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If a product fulfills a common need that’s widely seen across an industry then vertical segmenting is used. Ineffective for most consumer markets, vertical segmenting is an effective strategy when working with a niche product geared for a niche industry. Single industries like that and other industries commonly identified by Standard Industrial Classification (SIC) system are often identified as vertical segments. Determining the end function of business customer tells how and at what level in the supply chain a company’s product will be used. And this knowledge drives how the company positions and marketsits product. It’s a simple question – how and by whom will my product be used? A hanger warehouse may only target companies in the retail industry, a graphic software firm may only target design departments or design houses, while a supply chain management developer may count freight companies among his prospects.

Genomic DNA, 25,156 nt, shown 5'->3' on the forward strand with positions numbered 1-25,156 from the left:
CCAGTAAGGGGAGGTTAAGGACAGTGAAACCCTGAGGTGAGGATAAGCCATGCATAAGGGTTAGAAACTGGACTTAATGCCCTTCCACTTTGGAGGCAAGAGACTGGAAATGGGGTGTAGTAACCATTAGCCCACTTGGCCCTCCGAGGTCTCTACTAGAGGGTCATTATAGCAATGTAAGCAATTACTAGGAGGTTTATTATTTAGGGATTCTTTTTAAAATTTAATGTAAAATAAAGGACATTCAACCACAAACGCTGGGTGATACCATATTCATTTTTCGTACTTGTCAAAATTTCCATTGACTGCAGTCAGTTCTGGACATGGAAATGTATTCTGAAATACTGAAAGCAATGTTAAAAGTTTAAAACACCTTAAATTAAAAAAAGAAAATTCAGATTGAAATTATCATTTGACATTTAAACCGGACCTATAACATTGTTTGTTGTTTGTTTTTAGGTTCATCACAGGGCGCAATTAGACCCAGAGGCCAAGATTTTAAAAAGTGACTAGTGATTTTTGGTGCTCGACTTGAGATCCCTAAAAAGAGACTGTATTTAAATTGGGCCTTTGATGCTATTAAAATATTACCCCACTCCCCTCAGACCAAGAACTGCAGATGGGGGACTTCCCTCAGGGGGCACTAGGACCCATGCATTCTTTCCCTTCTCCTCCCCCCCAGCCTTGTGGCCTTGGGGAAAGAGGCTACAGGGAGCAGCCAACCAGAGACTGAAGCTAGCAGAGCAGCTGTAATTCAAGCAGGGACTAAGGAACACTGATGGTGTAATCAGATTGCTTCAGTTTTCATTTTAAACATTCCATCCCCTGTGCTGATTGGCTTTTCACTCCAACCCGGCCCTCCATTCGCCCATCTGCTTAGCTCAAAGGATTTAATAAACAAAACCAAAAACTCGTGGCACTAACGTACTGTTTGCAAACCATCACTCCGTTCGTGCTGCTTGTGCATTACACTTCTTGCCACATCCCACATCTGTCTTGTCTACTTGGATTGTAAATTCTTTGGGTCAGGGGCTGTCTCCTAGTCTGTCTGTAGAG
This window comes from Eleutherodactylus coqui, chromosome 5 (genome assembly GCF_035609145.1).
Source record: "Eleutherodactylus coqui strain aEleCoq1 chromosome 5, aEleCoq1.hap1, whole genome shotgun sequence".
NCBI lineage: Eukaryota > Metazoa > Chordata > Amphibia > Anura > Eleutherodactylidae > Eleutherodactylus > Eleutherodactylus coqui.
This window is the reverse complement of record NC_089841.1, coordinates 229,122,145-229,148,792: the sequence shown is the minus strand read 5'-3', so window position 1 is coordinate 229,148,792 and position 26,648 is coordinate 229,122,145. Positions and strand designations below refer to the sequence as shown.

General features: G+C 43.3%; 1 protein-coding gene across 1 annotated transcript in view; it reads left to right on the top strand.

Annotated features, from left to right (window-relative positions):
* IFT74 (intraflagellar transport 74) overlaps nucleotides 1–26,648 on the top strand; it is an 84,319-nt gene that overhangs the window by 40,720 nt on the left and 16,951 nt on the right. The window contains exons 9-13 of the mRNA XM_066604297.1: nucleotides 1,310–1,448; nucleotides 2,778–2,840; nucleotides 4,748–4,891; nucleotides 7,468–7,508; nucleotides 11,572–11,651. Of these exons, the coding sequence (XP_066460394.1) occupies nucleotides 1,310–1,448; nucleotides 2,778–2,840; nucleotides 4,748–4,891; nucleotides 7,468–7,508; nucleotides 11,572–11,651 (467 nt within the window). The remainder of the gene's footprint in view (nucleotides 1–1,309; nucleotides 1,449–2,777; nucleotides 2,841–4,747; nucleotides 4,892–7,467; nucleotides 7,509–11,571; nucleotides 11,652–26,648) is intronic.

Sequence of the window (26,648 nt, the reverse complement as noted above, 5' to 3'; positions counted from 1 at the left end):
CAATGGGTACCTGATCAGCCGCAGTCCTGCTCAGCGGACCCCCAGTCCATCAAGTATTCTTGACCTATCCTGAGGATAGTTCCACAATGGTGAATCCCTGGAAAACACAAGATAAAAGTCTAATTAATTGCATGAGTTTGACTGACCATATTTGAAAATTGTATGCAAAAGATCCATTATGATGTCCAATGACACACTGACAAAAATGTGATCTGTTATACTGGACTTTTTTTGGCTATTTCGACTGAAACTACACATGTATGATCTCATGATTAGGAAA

While geographic segmenting is often used to leverage characteristics shared by a population living in the same region, small businesses, those with capacity limitations, and consumer-driven companies often use geographic criteria to target prospects. As a Silicon Valley-based company, you may not be able to service prospects west of a designated time zone. Or even more specific, you may segment your prospects to a select number of surrounding zip codes. Very plainly, where are your customers concentrated? Once you understand this data, you’ll no longer want to focus on any other geographic information. These same criteria can (and should) be applied to other geographic factors including population growth rates, economic factors, and isolated spoken language.


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